the hour glass — a shape we associate with sand, and the spine of a black widow spider — hasn’t changed much since its arrival, antiquity. typically, two facing-triangular-shapes combine to funnel trickling, gravity-sensitive sand down a narrow (usually glass or plastic) corridor, then back out again. but with the rise of digital clocks and the fall of sand-powered technology, the iconic hourglass has become something less typically used — more symbolic, more sentimentally used in cliched stories.
amid this transition from useful tool to spiritual trope, nendo plays with expectation, gravity, math, speed, and angle to reimagine what time looks like. they’ve redesigned the hourglass and will present the results at milan design week 2018.
all images and video by akihiro yoshida
hourglass 1, time divided, measures five minutes worth of sand via two time pockets. for two minutes, the sand falls into the left-most-chamber. but it takes the sand three minutes to travel into the right chamber — both speed, and space have an effect on these rivers of time, and the particles that pass through them.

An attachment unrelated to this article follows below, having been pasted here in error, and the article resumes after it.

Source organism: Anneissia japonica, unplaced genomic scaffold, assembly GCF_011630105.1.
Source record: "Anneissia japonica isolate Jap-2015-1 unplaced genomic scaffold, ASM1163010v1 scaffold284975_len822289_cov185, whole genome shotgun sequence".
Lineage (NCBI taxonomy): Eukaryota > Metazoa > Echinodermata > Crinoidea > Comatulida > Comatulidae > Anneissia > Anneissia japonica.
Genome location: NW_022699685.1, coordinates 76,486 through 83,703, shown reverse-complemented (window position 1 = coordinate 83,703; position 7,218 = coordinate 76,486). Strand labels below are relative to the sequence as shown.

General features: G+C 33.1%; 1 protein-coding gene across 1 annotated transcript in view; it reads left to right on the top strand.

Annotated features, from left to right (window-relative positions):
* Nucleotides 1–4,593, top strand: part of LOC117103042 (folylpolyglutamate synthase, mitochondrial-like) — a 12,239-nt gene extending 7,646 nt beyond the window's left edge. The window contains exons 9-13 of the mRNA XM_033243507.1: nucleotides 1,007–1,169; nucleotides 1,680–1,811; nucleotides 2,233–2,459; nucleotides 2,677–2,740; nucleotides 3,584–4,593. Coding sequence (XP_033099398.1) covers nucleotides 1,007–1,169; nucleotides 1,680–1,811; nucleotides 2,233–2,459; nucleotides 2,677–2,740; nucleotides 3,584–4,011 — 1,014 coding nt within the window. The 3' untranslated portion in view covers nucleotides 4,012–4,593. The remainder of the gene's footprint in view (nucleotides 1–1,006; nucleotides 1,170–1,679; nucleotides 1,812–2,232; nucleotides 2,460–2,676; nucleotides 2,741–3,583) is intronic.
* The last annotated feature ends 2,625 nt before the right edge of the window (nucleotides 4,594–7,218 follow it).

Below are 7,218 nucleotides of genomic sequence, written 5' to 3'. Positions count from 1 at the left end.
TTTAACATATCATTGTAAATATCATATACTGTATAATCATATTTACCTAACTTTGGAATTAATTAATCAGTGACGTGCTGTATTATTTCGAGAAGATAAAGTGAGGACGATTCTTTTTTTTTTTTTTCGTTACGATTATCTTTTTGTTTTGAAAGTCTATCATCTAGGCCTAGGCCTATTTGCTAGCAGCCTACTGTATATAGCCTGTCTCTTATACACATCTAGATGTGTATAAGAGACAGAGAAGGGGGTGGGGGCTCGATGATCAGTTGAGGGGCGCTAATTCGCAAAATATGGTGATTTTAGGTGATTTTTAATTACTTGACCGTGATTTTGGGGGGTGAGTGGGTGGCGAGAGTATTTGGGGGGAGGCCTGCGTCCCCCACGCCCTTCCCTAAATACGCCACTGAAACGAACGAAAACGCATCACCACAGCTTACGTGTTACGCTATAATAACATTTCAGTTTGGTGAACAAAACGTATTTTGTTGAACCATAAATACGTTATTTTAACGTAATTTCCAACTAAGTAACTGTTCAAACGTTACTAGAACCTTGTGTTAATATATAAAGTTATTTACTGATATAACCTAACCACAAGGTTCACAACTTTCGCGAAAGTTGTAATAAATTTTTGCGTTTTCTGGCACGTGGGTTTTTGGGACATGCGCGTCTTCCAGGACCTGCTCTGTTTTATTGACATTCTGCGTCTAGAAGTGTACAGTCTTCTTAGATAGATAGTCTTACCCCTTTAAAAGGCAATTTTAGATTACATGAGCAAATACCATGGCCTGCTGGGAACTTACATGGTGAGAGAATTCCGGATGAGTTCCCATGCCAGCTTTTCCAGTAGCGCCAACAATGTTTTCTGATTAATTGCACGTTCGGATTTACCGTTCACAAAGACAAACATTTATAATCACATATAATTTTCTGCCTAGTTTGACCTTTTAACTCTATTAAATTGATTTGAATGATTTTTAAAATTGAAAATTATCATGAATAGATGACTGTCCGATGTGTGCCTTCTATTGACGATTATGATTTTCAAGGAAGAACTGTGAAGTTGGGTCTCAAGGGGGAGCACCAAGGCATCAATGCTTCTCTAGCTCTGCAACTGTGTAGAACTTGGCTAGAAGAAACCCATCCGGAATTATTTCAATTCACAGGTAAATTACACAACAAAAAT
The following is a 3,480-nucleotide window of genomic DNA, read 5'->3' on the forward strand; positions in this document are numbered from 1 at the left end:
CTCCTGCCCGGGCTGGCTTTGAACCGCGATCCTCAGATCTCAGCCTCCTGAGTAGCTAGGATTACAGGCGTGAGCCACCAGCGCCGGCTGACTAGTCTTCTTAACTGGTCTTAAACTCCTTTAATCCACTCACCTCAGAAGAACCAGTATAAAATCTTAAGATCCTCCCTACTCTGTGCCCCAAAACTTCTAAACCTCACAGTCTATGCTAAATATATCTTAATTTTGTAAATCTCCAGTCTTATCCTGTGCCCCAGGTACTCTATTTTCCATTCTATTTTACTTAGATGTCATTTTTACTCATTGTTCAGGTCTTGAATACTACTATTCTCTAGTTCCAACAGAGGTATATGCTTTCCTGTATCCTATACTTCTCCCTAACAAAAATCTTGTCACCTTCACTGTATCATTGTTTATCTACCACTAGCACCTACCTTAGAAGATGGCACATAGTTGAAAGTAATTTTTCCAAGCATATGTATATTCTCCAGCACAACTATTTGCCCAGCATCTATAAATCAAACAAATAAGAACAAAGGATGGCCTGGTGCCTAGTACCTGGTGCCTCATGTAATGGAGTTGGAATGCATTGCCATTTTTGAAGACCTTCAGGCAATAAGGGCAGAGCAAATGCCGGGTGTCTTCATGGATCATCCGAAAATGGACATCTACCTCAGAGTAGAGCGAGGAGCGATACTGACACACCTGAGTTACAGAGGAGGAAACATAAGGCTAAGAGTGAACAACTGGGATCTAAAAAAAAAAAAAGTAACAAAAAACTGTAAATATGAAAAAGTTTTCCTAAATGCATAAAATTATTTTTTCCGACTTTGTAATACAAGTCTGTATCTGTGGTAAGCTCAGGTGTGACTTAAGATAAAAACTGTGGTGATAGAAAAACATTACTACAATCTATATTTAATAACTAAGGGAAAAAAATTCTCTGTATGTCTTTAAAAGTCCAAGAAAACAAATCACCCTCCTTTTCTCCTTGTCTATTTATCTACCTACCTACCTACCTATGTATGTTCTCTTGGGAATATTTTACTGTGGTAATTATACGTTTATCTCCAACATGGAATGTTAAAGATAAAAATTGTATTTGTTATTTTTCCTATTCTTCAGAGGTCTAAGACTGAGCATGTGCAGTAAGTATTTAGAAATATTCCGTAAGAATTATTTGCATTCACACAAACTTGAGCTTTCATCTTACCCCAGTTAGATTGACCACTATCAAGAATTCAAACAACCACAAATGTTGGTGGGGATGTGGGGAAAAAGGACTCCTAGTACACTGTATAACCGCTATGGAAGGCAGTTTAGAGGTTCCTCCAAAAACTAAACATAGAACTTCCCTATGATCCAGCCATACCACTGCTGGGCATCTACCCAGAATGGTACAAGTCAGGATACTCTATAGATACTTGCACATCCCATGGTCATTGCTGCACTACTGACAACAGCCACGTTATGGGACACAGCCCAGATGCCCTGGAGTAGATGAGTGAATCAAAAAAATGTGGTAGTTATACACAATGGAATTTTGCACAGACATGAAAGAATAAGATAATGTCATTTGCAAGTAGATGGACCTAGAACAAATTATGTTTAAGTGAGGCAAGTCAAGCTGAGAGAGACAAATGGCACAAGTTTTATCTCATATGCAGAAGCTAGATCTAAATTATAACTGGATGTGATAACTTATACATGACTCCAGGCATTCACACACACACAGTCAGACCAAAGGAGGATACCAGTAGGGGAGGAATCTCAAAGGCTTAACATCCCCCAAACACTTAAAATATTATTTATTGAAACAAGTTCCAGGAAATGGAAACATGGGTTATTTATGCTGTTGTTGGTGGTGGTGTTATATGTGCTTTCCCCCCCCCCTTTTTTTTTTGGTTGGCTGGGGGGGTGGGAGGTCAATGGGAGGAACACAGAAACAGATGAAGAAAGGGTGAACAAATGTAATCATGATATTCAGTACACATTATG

hourglass 2, time converted, measures two minutes of time, and one minute of time — depending on the orientation of the glass. when upright, the angles and chambers control the flow of the sands to trickle down the right passageway for a count of two minutes. when flipped over, time isn’t as consistent. the sands are angled down the left, less narrow passage way, for a count of one minute.
in hourglass 3, time doubled, the sand passes down from chamber to chamber. once again, at different speeds, the same amount of sand falls for one minute and then falls again, slower, deeper down into the second chamber for a recorded time of two minutes.
the final hourglass, hourglass 4, times three, leaves 3 puddle like cavities, open and exposed at the top. the amount of time for which the sand travels depends entirely on which cavity the sand is poured into; if it takes one minute for sand to travel down the quickest cavity, it would take the same amount of sand two minutes to travel down another, and three minutes for the same amount of sand to traverse the third.
we can’t easily experience time like flowing rivers, but with these, we can try. with undulations that flow more like unpredictable, sliding water — less like a predictable, gravitational abyss), nendo reminds us that the shape of time is an organic one. the colored sands travel down these rivers, land like drops, and ripple like tiny, unobservable puddles.
zach andrews I designboom
mar 28, 2018